Shanghai. (Interfax-China) - The Chinese Embassy in Afghanistan has confirmed that 11 Chinese road workers were killed as armed terrorists broke into a construction site near the northern Afghan province of Kunduz and opened fire after midnight on June 10.
The attack took place at around 1 a.m. local time. Security guards on the site exchanged fire with the attackers, numbered at more than 20, but failed to keep them off, said the semi-official news wire Zhongguo Xinwen She (China News Service).
Sun Yuxi, the Chinese Ambassador to Afghanistan, has demanded that those injured in the attack be treated in the best hospital in Afghanistan and asked for strengthened security efforts from the Afghan government to guarantee the safety of other Chinese workers in Afghanistan. He also urged the local government to find the "real" perpetrators of the attack as soon as possible.
The workers, employed by the China Railway Shisiju Group Corp. (RSS), a state-owned construction contractor, were in Afghanistan to undertake repair work for a 232-km road in Kunduz. The project is funded by the World Bank and was granted to RSS through bidding late last year.
"Staff from top to bottom at the company are infuriated by the attack and strongly condemn the terrorist act," said a spokesman with RSS, speaking with Interfax by telephone. An investigation team headed by RSS's vice president is leaving for Kabul today to handle the aftermath of the attack, said the spokesman. However, he would not release the total number of Chinese workers sent to Afghanistan to carry out the project.
The identities of 10 of the 11 workers killed have been confirmed and their names listed by the state media. The name of the other worker is still being verified. A de facto media black-out on follow-up reports about the attack has also been enforced by the Ministry, which has forbidden the China Railway Shisiju Group Corp. (RSS), the company employing the workers, from disclosing any detailed information about the victims or about the project undertaken by it in Afghanistan, an RSS PR official surnamed Li told Interfax.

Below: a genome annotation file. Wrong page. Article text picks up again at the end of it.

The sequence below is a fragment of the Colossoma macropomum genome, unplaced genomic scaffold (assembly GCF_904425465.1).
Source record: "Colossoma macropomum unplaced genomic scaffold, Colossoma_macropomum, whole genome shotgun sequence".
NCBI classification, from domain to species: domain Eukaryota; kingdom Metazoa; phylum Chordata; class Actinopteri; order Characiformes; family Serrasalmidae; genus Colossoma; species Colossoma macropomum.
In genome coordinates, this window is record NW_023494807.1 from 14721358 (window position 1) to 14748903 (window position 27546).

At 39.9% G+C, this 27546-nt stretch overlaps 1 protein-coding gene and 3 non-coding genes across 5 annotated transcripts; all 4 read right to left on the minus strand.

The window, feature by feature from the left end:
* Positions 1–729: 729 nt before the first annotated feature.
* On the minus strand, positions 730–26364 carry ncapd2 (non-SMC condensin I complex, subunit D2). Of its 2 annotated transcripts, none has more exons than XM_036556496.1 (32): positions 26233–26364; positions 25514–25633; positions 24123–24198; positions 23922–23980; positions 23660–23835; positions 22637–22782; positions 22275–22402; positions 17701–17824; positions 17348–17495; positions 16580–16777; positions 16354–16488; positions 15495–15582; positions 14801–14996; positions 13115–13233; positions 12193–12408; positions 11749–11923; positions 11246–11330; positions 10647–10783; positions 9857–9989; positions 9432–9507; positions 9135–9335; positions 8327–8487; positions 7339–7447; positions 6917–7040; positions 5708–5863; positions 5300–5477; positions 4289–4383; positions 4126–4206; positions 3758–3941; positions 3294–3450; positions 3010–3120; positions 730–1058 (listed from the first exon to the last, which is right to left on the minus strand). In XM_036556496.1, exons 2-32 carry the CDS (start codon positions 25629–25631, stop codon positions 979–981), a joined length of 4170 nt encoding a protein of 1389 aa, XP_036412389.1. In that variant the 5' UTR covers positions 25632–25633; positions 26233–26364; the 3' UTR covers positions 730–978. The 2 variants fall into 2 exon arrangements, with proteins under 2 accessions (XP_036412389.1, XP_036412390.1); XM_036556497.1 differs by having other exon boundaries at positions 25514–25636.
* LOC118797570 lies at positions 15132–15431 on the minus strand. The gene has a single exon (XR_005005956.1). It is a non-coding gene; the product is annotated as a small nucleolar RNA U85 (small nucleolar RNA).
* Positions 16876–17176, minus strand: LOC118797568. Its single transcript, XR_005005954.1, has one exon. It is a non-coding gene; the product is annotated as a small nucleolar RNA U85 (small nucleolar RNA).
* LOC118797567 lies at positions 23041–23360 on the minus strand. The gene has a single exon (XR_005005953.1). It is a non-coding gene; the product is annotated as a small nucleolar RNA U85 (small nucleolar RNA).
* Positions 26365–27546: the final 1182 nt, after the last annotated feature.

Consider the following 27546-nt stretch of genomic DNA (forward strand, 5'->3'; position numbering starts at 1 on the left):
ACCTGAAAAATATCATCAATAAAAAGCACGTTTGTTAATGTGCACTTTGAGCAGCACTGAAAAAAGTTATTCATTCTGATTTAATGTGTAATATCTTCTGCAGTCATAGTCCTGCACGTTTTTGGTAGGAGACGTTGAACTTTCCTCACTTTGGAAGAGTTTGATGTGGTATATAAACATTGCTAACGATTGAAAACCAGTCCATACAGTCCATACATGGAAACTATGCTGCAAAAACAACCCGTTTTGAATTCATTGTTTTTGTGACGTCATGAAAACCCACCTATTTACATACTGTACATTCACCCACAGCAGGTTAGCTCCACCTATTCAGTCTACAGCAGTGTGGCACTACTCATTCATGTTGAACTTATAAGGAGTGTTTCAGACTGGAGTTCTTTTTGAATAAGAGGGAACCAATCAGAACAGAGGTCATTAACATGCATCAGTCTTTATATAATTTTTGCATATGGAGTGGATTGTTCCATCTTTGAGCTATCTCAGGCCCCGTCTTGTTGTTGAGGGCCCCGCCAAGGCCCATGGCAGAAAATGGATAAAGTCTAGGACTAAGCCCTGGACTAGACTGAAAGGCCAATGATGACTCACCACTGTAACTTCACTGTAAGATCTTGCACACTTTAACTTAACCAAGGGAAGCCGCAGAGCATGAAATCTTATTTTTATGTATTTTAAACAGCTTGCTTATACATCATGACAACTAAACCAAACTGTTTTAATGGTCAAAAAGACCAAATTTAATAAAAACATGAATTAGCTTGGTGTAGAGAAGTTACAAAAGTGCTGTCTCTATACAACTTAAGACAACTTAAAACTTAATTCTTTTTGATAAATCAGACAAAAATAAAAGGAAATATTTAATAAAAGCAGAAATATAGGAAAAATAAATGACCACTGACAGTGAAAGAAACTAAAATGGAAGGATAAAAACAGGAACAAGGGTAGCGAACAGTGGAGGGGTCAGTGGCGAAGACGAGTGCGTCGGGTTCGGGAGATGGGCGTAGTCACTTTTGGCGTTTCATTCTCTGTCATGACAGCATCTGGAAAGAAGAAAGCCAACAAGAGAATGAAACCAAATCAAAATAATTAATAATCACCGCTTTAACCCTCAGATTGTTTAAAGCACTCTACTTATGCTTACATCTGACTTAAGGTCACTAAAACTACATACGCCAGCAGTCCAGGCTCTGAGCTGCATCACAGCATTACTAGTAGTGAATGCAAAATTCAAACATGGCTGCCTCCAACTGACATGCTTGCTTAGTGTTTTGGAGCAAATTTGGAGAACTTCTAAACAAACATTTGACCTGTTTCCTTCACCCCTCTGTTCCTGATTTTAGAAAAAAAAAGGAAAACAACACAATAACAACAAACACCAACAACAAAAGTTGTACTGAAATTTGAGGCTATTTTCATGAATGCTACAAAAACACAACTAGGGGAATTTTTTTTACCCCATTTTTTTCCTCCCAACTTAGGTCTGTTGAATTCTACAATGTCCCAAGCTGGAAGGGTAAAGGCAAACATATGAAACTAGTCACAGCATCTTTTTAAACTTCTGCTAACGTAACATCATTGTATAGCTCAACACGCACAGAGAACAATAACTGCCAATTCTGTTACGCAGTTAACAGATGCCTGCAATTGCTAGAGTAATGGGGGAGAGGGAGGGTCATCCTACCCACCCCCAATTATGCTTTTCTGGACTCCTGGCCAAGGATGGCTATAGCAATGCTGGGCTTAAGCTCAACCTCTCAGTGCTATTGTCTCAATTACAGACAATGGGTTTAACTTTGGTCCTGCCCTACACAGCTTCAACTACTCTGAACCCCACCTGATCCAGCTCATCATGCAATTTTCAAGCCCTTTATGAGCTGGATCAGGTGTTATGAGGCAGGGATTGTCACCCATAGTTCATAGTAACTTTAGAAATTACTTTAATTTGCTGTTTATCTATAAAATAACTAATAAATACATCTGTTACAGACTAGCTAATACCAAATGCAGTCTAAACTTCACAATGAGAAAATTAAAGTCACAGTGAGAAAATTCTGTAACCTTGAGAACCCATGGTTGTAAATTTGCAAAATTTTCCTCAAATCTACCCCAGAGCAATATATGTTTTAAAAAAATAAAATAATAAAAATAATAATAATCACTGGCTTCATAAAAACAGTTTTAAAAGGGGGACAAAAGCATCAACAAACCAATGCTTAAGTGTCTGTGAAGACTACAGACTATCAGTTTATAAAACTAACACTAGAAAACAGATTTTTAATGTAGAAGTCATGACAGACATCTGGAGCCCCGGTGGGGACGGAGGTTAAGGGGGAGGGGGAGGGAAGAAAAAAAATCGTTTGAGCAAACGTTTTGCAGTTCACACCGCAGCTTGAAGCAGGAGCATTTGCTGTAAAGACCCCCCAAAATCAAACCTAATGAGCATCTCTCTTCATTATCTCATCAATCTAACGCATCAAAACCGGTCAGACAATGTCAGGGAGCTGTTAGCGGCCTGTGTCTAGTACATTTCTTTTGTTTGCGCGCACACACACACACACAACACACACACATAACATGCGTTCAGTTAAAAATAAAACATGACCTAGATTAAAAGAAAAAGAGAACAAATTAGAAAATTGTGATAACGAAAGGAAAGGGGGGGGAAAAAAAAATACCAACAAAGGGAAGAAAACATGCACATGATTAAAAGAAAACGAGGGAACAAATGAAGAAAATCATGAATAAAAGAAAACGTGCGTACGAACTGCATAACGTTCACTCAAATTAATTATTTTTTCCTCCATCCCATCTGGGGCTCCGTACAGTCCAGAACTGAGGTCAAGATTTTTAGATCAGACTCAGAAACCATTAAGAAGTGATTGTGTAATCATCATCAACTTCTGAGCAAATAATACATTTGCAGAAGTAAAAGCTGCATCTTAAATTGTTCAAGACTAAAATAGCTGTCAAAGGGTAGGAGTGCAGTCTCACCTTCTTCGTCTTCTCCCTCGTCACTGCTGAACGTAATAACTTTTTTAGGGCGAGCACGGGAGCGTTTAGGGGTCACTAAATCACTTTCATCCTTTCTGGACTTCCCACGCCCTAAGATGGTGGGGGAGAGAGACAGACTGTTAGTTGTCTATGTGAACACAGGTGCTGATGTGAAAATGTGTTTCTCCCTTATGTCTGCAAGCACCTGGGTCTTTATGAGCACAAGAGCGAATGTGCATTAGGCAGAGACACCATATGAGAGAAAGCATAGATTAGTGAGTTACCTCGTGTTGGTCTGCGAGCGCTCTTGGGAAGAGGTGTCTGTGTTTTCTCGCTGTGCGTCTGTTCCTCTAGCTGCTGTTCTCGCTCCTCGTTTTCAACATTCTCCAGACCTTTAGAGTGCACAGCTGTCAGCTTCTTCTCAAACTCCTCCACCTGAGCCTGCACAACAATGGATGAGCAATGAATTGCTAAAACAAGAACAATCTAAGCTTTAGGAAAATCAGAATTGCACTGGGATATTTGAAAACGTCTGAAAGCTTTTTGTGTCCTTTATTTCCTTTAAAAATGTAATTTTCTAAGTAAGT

RSS previously planned to hold a press conference at 5 p.m. today at its headquarters in Jinan, Shandong Province, 12 hours after the attack took place. A profile of the company's activities in Afghanistan, including the number of the Chinese workers staying there, was expected to be released at the conference.
"We believe the ban from the Foreign Ministry has good reason. They want a single voice on this issue for fear that China's international image may be compromised," said Li. He suggested that exceptional treatment may be given to CCTV and Xinhua later. China's Foreign Ministry has yet to make any official comment on the incident. Chinese President Hu Jintao, who is on an official visit to Poland, strongly condemned the act as "brutal and inhumane, said the official news agency Xinhua.
Apart from the Kunduz project, RSS is the contractor for a EU-funded 74.3-km road repair project in Jalalabad. The road, in eastern Afghanistan, is on the way from Kabul to Turkam, the point of entry to Peshawar, Pakistan. China claimed in 2002 that it would provide up to USD 155 mln in financial aid to Afghanistan over the next five years. A Foreign Ministry spokesman said in April that USD 47 mln had been paid out by then and another USD 15 mln would be provided by the end of this year.